Frequently Asked Questions - Human Development Dashboards 1-5

The dashboard approach has become popular for monitoring development outcomes. The 2020 Human Development Report features five colour-coded tables also termed dashboards covering five topics: quality of human development, life-course gender gap, women’s empowerment, environmental sustainability and socioeconomic sustainability. The colour-coded tables evaluate progress of human development by highlighting levels and changes of various indicators.

The dashboards visualize grouping of countries by each indicator, thus partially, contrary to a complete grouping by a composite measure, which combines all listed indicators after making them commensurable. A good example of a complete grouping is the grouping of countries into four human development groups by the Human Development Index (HDI). The complete grouping by a composite index depends on the way the component indicators are combined into the index. On the other hand, the partial grouping does not require any assumption on normalization, weighting or the functional form of the composite index. A partial grouping may depend on the predefined values considered as thresholds needed for grouping, such as what is considered a good performance or as a target to be achieved.

The decision was to group countries to a small number of groups, say three, according to the values of an indicator achieved by countries. Countries are divided into three groups of approximately equal sizes (terciles): the top third, the middle third and the bottom third. A distinct shade of a selected colour is attached to a group of countries with a similar level of performance. The colour-coding scale graduates from darkest to lightest.

The darker shade represents the top third group; the moderate shade represents the middle third; and the lightest shade represents the bottom third of countries. Partial grouping of countries applies to all indicators listed in five dashboards. Sex ratio at birth of Dashboard 2 is an exception—countries are divided into two groups: the natural group (countries with a value between 1.04-1.07, inclusive), which uses darker shading, and the gender-biased group (all other countries), which uses lighter shading. See Technical note 6 at for details.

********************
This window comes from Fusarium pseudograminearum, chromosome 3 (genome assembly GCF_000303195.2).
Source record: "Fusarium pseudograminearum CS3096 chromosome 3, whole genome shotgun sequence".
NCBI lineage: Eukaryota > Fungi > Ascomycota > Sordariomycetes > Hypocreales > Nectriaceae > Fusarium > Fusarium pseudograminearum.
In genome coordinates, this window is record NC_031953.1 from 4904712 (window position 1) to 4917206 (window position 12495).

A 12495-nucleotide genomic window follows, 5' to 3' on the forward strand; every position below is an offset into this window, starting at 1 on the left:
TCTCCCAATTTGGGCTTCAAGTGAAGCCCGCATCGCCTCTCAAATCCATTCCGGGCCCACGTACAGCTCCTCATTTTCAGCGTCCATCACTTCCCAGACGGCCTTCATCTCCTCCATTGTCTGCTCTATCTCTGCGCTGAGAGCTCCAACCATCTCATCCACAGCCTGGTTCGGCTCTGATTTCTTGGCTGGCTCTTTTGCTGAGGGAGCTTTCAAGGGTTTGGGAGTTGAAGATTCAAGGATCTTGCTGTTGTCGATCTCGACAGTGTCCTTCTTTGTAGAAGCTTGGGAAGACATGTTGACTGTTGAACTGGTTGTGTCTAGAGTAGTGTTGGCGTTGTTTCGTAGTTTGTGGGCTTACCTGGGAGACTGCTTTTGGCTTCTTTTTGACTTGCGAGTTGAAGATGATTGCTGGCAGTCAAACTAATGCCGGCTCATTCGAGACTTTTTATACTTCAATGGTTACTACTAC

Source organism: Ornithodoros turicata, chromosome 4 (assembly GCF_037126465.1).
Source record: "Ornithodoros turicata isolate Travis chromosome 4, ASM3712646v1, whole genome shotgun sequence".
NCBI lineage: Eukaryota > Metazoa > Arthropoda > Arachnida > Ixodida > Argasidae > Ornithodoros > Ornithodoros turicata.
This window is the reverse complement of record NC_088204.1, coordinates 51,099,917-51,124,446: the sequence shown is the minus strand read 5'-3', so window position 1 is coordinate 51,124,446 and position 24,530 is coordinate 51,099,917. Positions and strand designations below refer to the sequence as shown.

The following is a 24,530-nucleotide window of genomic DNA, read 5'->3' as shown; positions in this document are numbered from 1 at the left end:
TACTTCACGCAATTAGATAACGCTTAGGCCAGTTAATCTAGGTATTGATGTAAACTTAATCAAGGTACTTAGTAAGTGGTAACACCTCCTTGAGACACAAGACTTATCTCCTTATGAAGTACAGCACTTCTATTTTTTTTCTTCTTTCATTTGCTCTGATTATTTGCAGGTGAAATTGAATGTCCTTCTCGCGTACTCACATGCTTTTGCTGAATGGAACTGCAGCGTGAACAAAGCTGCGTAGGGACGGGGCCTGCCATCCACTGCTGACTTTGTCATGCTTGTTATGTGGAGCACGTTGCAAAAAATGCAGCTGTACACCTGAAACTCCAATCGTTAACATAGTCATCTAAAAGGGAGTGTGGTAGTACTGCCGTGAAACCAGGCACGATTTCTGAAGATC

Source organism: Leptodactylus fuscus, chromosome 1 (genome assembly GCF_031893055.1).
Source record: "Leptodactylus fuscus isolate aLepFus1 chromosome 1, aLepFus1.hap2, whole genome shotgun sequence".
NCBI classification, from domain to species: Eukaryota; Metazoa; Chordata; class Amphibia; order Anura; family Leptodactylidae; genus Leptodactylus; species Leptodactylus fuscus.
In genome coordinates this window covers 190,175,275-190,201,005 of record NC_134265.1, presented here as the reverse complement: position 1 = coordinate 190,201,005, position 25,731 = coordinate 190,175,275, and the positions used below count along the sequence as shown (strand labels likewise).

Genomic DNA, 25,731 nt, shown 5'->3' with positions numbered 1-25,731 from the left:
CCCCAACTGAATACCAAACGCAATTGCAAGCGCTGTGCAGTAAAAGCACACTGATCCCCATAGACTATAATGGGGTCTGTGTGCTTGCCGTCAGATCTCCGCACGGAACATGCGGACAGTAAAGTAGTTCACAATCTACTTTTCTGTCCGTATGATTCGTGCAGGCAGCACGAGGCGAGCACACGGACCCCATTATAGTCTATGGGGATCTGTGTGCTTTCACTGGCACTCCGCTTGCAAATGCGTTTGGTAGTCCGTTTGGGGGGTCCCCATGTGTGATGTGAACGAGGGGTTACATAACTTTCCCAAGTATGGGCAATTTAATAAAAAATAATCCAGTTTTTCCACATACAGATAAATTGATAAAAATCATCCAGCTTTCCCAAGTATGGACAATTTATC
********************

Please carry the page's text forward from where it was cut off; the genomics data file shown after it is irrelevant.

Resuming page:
When grouping countries into tercile groups according to each indicator, the intention is not to suggest thresholds or target values for any indicator, but rather to allow a crude assessment of country’s performance relative to others. A country that is in the top group performs better than at least two thirds of countries; a country that is in the middle group performs better than at least one third but worse than at least one third; and a country that is in the bottom third performs worse than at least two thirds of countries. The observed ranges of values that define tercile groups for all indicators in dashboards 1-5 are given in Technical note 6 at

Countries with values of ratios around 1 form the group with the top achievements in that indicator. Large gaps in favor of men are treated equally as large gaps in favor of women.

In dashboard 4 on environmental sustainability, countries are not grouped by percentage of total land area under forest, but rather by the change in forest area since 1990. The reason is to respect the fact that the forest area is in a way determined by environmental and climate conditions, while the recent change in forest area is caused by men’s activities. Similarly, in dashboard 5 on socioeconomic sustainability, indicator military expenditure (% of GDP) was not used for grouping of countries, instead the ratio of education and health expenditure to military expenditure was used for grouping and coloring. The reason is that military expenditure was not considered as an indicator in this table, but rather as an auxiliary indicator.

Group aggregates were not used to define the tercile groups. However, based on the value of an aggregate, it was placed in a tercile group and coloured accordingly.